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Artwork Details:

  • TypeMixed media
  • Year2001
  • MediumStainless steel, polycarbonate agar jelly, bacteria colonies, human DNA
  • Dimensions12.7h x 8.5w cm (approximate)
More about this artwork:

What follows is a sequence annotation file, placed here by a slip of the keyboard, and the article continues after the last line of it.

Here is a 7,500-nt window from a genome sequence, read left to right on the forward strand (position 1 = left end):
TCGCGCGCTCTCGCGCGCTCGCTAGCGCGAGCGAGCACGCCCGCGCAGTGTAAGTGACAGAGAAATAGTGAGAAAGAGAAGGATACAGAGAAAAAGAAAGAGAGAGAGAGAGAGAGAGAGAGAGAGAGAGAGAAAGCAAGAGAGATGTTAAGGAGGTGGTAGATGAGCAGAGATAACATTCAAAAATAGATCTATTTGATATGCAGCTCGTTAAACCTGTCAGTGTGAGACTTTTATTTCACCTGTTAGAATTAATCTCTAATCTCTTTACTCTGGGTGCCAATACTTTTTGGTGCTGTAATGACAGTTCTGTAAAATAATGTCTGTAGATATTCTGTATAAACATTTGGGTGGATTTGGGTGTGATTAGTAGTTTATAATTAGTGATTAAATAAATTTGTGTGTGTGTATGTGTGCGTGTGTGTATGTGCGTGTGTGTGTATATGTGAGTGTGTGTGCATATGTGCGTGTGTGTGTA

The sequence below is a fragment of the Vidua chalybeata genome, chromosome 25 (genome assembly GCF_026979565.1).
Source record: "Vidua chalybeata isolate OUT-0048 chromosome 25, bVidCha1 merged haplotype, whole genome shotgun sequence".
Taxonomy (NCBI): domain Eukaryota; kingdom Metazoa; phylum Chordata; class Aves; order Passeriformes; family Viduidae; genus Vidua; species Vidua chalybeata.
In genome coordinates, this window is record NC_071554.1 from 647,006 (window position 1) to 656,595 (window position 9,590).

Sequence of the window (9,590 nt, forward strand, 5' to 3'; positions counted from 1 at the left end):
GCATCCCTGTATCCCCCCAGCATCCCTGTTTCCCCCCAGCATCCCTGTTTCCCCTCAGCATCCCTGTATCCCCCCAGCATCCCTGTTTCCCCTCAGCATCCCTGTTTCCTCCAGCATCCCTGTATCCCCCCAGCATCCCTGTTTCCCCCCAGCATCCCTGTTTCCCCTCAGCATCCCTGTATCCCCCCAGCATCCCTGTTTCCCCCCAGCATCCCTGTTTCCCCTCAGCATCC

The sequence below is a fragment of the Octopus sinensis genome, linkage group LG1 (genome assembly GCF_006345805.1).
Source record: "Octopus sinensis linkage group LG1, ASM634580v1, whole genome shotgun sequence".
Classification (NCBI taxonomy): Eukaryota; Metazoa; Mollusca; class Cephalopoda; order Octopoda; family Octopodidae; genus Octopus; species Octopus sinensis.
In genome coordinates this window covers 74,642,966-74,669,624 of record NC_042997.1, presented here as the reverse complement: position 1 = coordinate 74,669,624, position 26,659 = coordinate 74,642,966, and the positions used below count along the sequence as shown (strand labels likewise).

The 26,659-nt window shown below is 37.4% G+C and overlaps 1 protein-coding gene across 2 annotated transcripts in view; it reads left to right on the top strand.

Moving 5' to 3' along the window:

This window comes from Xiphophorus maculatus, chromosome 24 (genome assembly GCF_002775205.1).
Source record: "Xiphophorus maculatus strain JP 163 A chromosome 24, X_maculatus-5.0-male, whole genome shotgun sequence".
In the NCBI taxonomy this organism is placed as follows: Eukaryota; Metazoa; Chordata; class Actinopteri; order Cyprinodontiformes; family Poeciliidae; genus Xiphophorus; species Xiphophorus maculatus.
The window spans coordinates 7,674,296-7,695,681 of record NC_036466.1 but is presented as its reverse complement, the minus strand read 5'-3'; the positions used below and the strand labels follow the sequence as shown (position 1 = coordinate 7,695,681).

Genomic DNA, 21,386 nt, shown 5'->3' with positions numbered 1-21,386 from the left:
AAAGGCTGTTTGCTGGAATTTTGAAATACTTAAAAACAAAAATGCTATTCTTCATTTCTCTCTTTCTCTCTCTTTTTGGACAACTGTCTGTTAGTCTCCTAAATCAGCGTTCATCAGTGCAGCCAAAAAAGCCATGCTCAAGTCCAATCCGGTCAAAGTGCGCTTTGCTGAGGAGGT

“In 2000, the National Portrait Gallery commissioned me to make a portrait of Sir John Sulston, Nobel Laureate for his work on the sequencing of the human genome. This led to a collaboration between John and myself to make several works. The sequencing of the genome is a profound moment in human history; we are the first people to be able to read the instructions to make ourselves. What was interesting to me in the results of sequencing of the human genome was that we share 99.9% of our genome with everyone else and in fact most of it with every living thing on the planet, both animals and plants. I wanted to use actual DNA in the works, not illustrations of it. Self-Conscious is a strand of my DNA containing many complete copies of my genome preserved in 99% proof alcohol – which is ironic, since, being an alcoholic, I can?no longer drink alcohol. The destroyer of one part of me becomes the preserver of another. There is also probably a gene in my DNA which contains the possibility of alcoholism. The portrait of John is a plate of agar jelly-covered bacteria colonies that contain random parts of John’s genome. This is the method used in the lab to read DNA. What I like about it is its abstract nature, yet in another dimension its utter realism. But these portraits contain information not only about how a sitter might look, but also of their emotional make-up, appetites and health. Family Portrait is about how biology is not destiny and how the bonds of love are just as important. The frame contains DNA portraits of myself, my wife, my step-daughter and my biological son. Genetically I am only related to one of the members of my family, my son. The DNA Garden is a kind of literal Garden of Eden. It contains the DNA of 75 species of plants and that of a man and a woman. In a sense, the real Garden of Eden is the common ancestor that we all share, some single-celled amoeba that lived millions of years ago. The other thing I really like about the DNA portraits is that they are like a tunnel through time. They are the ultimate ancestral portrait, as they contain parts of the genome of everyone you are related to, back to the beginning of life. I remember going to the BBC to do an interview with John on 11 September 2001, just as the news came through of the planes hitting the Twin Towers. It seemed to both of us on that day and since then that it’s similarity between people that is so much more important than the differences between them. To me that’s one of the important things these works are about.” - Marc Quinn, Recent Sculptures Catalogue, Groninger Museum, 2006

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